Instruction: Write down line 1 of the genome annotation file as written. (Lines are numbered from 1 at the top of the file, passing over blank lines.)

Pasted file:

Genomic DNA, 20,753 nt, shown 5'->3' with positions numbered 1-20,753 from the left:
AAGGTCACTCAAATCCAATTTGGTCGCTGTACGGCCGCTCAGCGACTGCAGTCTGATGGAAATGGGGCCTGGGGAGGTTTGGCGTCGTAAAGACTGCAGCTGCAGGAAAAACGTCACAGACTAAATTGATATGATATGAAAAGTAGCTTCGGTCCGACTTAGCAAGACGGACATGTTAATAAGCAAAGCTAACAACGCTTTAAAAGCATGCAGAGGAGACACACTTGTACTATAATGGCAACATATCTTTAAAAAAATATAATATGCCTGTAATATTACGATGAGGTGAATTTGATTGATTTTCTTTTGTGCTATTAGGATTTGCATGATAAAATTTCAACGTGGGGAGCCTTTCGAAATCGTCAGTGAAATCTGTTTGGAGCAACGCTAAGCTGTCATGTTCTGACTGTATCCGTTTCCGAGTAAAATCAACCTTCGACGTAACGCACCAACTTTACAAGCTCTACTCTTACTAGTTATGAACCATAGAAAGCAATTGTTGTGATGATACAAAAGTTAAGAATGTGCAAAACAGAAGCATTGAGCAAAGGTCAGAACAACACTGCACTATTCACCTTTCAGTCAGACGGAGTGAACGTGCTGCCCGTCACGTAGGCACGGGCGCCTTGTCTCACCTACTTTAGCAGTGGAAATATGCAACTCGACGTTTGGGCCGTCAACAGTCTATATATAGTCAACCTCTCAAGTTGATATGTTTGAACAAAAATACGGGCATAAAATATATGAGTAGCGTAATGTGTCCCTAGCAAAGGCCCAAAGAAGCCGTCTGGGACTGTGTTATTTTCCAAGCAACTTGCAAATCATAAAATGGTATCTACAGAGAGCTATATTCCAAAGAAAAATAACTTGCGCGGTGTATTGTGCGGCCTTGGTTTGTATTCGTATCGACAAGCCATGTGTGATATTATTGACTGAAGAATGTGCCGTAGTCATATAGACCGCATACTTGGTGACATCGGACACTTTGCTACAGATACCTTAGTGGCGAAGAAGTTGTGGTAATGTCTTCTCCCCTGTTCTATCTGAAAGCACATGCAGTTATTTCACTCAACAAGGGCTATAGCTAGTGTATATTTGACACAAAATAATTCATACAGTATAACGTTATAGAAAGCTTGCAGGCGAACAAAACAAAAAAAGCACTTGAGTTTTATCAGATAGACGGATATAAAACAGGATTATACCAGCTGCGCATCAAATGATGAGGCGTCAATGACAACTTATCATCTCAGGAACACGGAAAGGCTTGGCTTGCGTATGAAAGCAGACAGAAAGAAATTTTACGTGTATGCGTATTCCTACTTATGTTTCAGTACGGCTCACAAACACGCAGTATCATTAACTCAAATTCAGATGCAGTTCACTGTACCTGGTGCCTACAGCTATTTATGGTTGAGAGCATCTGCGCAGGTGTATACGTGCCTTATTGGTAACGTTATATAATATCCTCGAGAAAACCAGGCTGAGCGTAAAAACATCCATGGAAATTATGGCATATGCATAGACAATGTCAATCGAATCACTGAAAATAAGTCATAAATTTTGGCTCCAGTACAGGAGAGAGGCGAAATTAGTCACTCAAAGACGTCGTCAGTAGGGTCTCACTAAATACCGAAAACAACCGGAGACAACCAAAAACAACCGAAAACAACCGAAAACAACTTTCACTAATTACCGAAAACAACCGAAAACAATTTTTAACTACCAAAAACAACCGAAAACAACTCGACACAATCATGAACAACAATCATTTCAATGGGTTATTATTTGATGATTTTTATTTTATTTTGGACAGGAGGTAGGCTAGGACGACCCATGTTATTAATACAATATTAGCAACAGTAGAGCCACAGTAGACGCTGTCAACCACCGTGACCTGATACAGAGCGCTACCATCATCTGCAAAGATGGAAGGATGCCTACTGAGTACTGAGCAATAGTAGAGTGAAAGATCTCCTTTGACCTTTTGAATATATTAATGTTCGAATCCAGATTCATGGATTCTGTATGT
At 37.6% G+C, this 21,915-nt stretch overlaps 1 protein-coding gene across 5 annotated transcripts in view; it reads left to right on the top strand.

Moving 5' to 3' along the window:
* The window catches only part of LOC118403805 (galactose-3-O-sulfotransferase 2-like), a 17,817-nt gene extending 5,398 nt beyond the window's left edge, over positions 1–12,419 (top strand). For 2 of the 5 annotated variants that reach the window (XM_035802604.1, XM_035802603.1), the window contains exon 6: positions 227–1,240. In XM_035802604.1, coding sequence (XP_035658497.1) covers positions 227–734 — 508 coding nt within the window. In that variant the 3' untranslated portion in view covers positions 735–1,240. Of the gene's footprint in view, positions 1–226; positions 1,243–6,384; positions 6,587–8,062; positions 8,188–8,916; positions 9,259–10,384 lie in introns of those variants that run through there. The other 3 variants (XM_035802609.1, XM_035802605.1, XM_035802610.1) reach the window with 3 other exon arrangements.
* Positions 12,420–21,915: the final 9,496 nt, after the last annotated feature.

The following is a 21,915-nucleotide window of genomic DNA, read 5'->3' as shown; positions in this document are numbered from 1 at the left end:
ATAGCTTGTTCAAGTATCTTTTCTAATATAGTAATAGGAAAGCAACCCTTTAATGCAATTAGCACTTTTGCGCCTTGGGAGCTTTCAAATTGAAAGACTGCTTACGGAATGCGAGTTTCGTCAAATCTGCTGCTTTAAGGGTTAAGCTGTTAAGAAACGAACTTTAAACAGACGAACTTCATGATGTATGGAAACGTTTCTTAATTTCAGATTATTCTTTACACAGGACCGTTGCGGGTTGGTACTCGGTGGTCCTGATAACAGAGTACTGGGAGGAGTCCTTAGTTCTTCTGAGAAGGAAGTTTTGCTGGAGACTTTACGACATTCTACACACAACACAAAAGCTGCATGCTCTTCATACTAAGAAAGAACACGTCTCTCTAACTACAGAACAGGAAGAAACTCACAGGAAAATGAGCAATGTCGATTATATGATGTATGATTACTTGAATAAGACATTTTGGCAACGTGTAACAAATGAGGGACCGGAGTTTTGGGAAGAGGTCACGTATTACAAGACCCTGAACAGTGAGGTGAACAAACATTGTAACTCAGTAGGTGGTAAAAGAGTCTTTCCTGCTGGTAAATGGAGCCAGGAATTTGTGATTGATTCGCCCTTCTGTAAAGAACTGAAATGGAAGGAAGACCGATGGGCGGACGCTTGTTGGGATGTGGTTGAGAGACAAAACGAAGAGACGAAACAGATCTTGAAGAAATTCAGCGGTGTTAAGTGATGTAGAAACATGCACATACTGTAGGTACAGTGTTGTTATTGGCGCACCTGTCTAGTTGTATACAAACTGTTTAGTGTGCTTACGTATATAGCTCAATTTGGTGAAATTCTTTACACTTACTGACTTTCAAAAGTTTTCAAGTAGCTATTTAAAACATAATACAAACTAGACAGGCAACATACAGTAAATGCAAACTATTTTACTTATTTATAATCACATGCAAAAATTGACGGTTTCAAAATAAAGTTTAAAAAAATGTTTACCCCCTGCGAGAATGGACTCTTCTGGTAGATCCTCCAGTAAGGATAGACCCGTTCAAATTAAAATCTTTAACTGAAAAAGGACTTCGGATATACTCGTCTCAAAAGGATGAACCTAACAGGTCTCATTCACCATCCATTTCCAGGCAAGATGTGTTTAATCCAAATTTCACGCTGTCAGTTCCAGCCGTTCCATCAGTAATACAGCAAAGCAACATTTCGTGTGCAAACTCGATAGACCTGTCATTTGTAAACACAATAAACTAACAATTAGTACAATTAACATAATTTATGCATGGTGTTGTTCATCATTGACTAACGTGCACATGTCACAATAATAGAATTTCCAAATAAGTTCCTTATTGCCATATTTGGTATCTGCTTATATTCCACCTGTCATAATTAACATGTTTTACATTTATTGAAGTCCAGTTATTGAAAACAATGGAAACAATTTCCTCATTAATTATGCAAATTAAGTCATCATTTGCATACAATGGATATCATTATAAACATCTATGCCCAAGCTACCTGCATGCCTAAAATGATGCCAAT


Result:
Genomic DNA, 20,753 nt, shown 5'->3' with positions numbered 1-20,753 from the left: